Washington, September 23 (ANI): Researchers are hopeful that a clinical trial of a new drug will help patients of adrenocortical carcinoma (ACC), a rare but aggressive cancer that hits the adrenal glands.
TGen (Translational Genomics Research Institute) Clinical Research Services (TCRS) at Scottsdale Healthcare made the announcement.
Experts are crossing their fingers, wishing the new compound, OSI-906, developed by OSI Pharmaceuticals Inc. of Melville, N.Y., will put an end to ACC tumor growth minus the toxic side effects of present chemotherapies.
Dr. Michael J. Demeure, a TGen Senior Investigator and a Scottsdale Healthcare surgeon experienced in removing ACC tumors, said: "The trial is major step toward helping patients with ACC, who often face radical surgery as part of their treatment."
Demeure, who will supervise the trial locally, continued: "It's a big operation requiring a large incision because these tumors can be the size of a football. Unfortunately many patients' tumors have spread so we can't remove it all, so new treatments are needed.
"This unique partnership between Scottsdale Healthcare and TGen allows us to bring the newest and most promising treatments to patients with cancer right here in Arizona."
Mark Slater, Ph.D., vice president of study, added: "Being the first site in the world for clinical trials of this drug adds to the long list of 'firsts' for the Virginia G. Piper Cancer Center."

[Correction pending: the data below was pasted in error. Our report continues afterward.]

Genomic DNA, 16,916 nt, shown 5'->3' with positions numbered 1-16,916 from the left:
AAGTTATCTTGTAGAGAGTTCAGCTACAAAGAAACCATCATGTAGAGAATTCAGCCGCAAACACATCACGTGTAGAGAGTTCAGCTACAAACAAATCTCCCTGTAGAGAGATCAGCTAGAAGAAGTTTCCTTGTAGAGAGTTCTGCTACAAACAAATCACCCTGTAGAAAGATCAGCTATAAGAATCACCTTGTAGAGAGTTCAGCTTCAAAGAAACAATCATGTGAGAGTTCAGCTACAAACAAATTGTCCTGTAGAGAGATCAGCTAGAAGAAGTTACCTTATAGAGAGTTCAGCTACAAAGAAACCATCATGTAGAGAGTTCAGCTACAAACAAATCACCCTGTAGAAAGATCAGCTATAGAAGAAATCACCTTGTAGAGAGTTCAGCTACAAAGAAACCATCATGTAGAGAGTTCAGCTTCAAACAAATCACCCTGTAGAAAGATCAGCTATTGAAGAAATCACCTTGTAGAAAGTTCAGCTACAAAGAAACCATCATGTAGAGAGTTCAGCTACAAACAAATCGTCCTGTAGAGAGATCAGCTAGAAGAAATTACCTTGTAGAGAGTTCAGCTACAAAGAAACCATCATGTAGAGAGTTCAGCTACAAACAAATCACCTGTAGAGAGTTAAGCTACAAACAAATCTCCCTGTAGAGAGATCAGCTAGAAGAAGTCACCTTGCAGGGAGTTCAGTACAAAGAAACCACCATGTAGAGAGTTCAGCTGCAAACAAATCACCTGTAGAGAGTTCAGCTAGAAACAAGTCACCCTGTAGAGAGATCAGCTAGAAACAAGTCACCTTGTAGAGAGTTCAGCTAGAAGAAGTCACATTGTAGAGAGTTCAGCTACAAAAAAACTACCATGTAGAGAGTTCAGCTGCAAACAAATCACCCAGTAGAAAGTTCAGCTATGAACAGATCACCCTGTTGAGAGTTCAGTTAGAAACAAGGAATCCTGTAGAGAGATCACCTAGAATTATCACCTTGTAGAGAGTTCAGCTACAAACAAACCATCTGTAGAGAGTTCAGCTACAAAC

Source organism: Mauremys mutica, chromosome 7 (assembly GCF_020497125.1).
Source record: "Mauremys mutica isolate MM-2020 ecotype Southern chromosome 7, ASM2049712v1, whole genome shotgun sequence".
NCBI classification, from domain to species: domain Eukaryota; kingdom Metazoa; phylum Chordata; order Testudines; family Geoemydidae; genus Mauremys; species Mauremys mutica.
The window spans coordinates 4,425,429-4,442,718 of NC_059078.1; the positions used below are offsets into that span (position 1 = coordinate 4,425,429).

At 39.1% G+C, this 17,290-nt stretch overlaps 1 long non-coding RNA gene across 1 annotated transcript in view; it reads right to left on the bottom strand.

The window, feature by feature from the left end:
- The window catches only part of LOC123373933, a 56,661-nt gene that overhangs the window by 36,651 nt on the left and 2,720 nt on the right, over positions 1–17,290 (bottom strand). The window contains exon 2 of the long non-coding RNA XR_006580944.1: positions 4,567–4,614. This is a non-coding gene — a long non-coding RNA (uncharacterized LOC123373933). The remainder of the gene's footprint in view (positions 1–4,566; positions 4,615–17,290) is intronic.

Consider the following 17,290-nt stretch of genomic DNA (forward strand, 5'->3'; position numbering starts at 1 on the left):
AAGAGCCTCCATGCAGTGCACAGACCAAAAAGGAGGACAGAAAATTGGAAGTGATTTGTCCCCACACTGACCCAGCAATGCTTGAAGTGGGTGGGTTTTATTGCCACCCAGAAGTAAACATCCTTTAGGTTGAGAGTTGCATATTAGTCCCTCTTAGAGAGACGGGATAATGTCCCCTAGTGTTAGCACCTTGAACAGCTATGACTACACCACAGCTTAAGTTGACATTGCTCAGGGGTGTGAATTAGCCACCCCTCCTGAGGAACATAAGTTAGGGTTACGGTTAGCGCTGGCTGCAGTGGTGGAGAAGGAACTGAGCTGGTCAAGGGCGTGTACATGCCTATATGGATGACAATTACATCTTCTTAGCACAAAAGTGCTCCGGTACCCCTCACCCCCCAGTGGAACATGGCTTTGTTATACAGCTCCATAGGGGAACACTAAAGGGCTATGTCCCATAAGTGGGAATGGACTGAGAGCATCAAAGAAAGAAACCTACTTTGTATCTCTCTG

Patient advocate and ACC survivor, Troy Richards, kicked off the Advancing Treatments for Adrenocortical Carcinoma (ATAC) fund, that helped provide finance for the ACC Research Program at TGen, to initiate research on the disease.
Dr. Kimberly Bussey, a TGen Associate Investigator and Lead Investigator for TGen's Adrenocortical Carcinoma Research Program, said, "Troy brings a sense of urgency and a connection to the ACC patient community that made this trial possible. This is a huge accomplishment for the ACC Research Program at TGen and a great testament to what patient-advocated research can accomplish in a short period of time."
Dr. Maqbool Halepota, an oncologist with the Palo Verde Hematology/Oncology group based at the Virginia G. Piper Cancer Center at Scottsdale Healthcare also said: "We are eagerly awaiting the opening of this study." (ANI)